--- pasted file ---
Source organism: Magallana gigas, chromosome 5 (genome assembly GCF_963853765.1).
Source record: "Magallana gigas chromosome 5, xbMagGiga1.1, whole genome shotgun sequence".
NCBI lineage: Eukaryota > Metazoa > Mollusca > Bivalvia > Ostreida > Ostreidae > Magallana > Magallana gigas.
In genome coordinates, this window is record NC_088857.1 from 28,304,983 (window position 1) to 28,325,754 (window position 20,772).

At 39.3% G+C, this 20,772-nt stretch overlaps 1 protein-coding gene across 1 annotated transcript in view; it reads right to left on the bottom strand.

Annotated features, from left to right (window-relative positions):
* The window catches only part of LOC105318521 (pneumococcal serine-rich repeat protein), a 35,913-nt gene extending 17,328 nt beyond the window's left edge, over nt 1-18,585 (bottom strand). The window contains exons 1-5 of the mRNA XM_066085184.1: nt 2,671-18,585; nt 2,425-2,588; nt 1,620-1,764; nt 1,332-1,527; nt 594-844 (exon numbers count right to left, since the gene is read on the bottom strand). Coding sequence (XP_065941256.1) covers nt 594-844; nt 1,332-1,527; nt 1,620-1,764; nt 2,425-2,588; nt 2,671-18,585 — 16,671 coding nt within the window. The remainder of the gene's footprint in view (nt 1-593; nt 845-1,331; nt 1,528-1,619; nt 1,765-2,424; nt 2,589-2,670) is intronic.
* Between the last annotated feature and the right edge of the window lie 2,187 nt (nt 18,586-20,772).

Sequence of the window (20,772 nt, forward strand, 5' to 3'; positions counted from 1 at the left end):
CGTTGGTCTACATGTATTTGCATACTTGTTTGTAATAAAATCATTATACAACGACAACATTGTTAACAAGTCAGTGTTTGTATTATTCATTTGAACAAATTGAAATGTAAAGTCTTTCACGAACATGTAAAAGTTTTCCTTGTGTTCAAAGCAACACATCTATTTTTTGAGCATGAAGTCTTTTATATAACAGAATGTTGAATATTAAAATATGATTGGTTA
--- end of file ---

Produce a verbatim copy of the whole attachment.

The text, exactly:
Source organism: Magallana gigas, chromosome 5 (genome assembly GCF_963853765.1).
Source record: "Magallana gigas chromosome 5, xbMagGiga1.1, whole genome shotgun sequence".
NCBI lineage: Eukaryota > Metazoa > Mollusca > Bivalvia > Ostreida > Ostreidae > Magallana > Magallana gigas.
In genome coordinates, this window is record NC_088857.1 from 28,304,983 (window position 1) to 28,325,754 (window position 20,772).

At 39.3% G+C, this 20,772-nt stretch overlaps 1 protein-coding gene across 1 annotated transcript in view; it reads right to left on the bottom strand.

Annotated features, from left to right (window-relative positions):
* The window catches only part of LOC105318521 (pneumococcal serine-rich repeat protein), a 35,913-nt gene extending 17,328 nt beyond the window's left edge, over nt 1-18,585 (bottom strand). The window contains exons 1-5 of the mRNA XM_066085184.1: nt 2,671-18,585; nt 2,425-2,588; nt 1,620-1,764; nt 1,332-1,527; nt 594-844 (exon numbers count right to left, since the gene is read on the bottom strand). Coding sequence (XP_065941256.1) covers nt 594-844; nt 1,332-1,527; nt 1,620-1,764; nt 2,425-2,588; nt 2,671-18,585 — 16,671 coding nt within the window. The remainder of the gene's footprint in view (nt 1-593; nt 845-1,331; nt 1,528-1,619; nt 1,765-2,424; nt 2,589-2,670) is intronic.
* Between the last annotated feature and the right edge of the window lie 2,187 nt (nt 18,586-20,772).

Sequence of the window (20,772 nt, forward strand, 5' to 3'; positions counted from 1 at the left end):
CGTTGGTCTACATGTATTTGCATACTTGTTTGTAATAAAATCATTATACAACGACAACATTGTTAACAAGTCAGTGTTTGTATTATTCATTTGAACAAATTGAAATGTAAAGTCTTTCACGAACATGTAAAAGTTTTCCTTGTGTTCAAAGCAACACATCTATTTTTTGAGCATGAAGTCTTTTATATAACAGAATGTTGAATATTAAAATATGATTGGTTA